WASHINGTON, June 22, 2015 — A June 22 New York Times editorial, “Obstacles to Economic Growth,” suggests that the recent slowing of the economy can be fixed by increasing government spending. Like Hillary Clinton, the Times editors believe that business doesn’t create jobs and grow the economy.
The economy hasn’t seen adequate economic growth in almost a decade. Since the recession technically ended in mid-2009, economic growth has averaged just above 2 percent annually. This happened even though annual federal spending increased by over 3 percent annually, from about $3.2 trillion in in fiscal 2008 to almost $4 trillion expected in fiscal 2016, which begins on July 1.
Even with that historically huge increase in government spending, the economy grew at about half of the rate more normally seen after a severe recession and at a lower rate than the federal budget.
NYT notes that job creation has slowed considerably from an average of 255,000 jobs per month over the past year to 207,000 jobs per month over the past three months. In addition, the Federal Reserve has lowered its forecast for growth this year from 3.1 percent to 1.9 percent.
To reverse this, NYT says “What’s needed most is public and private investment in the economy.” The remainder of the column discusses only public investment by the government and doesn’t mention anything to stimulate private investment. Like Hillary Clinton, who recently said, “Business doesn’t create jobs,” the editors at the NTY don’t understand economics.
This becomes even more apparent when they say that in 2013, “politically motivated budget cuts shaved an estimated 1.6% from growth and … led to the loss of about one million jobs.” That’s poppycock.
Government spending in 2013 decreased for the first time since the 1940s by about $135 billion. If a spending increase of $800 billion failed to stimulate the economy, how can a decrease of $135 billion have such a negative effect?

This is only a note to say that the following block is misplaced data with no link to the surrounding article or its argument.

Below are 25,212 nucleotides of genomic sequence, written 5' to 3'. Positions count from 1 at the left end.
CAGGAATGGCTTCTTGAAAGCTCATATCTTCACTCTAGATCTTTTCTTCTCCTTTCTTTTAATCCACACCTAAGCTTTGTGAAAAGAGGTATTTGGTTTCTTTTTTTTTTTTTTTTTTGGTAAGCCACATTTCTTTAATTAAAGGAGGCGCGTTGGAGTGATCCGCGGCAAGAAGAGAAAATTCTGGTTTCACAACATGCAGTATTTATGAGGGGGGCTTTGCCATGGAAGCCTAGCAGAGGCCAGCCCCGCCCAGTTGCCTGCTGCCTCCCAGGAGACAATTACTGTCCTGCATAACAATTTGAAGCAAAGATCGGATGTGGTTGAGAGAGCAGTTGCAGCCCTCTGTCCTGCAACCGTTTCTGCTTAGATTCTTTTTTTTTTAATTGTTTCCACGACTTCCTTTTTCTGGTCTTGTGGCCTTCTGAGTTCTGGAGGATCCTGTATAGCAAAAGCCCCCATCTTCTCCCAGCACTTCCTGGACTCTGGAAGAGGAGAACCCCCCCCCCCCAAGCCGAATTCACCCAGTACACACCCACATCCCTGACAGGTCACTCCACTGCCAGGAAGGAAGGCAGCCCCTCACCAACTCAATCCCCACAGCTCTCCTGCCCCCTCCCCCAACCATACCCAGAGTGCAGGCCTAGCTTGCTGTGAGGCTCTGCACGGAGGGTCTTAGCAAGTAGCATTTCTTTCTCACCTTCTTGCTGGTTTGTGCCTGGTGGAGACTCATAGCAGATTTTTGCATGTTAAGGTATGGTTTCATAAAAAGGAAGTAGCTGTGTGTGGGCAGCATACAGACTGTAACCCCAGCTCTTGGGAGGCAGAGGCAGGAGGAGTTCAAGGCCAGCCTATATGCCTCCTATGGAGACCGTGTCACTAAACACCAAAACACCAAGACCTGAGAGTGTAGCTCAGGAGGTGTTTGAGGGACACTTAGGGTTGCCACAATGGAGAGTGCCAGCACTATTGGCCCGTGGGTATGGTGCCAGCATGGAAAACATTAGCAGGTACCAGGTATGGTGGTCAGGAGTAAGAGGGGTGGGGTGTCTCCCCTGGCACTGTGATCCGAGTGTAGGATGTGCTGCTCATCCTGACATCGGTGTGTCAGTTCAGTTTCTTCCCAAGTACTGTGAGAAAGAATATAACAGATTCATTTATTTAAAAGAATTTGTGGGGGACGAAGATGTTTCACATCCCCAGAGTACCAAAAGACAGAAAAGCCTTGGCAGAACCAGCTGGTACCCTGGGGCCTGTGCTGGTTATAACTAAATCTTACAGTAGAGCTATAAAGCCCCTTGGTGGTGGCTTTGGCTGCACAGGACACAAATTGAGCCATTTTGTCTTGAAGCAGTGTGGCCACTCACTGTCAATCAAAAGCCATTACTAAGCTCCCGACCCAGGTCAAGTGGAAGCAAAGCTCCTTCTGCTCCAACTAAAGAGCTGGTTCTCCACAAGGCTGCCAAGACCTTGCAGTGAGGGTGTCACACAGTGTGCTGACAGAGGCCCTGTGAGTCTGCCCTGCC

The reality is that growth in the economy comes from the business sector and private investment. The correct action to stimulate the economy is not for the federal government to continue to spend more, but to encourage increases in consumption and private investment.
President Obama has raised the capital gains tax rate on marginal income for Americans who contribute most to the economy from 15 percent to 23.8 percent. Those higher tax rates reduce the amount of investment capital for business to spend on future growth and job creation. He also raised a number of taxes on the middle class with the passage of the Affordable Care Act.
Obama has added numerous regulations to business that increase cost and create barriers to entry into markets. This too slows growth. Adding burdens for health insurance, increases in the minimum wage and paying more salaried workers overtime, are examples of growth-slowing actions.
The NYT says, “wrongheaded fiscal tightening (is) no doubt intended in part to deny President Obama a robust economic legacy.” Are they serious?
The fiscal tightening is done so that our children and grandchildren will not be burdened with a huge public debt, which was about $11 trillion when Obama took office, now stands at over $18 trillion and will likely approach $19 trillion by the time Obama leaves office.
Add to that burden a Social Security system that will be bankrupt within 15 years and the Medicare, Medicaid and other health care costs, which are grossly underfunded, and our offspring will be working just to take care of the elderly and those who for whatever reason cannot support themselves. This burden will reduce economic growth and provide a lower quality of life.
The NYT further says that the government sector “is supposed to spend and invest more when consumption and private investment are inadequate.” But in the last six years, how has that worked out for the U.S. economy? The federal government continues to spend, yet the economy is not growing at an acceptable rate.
Rather than spend money in areas where a bureaucrat thinks it should be spent, a better answer is to encourage consumers and business (through private investment) to spend more. This is done by doing exactly the opposite of what Obama has done for the last six years. That is, he should reduce taxes for consumers and business so they have more to spend and invest in areas where the American people, through the market, decide the money should be spent. He should also reduce regulations and other burdens to encourage business expansion.
That’s what President Reagan and Congress did in 1981, and it led to a 26-year expansion (with brief hiccups in 1991 and 2001). Once the economy is growing, there will be more money to spend on public investment.
Are the editors of the NYT insane? After all, it is said that the definition of insanity is to continue to do the same thing over and over and expect different results.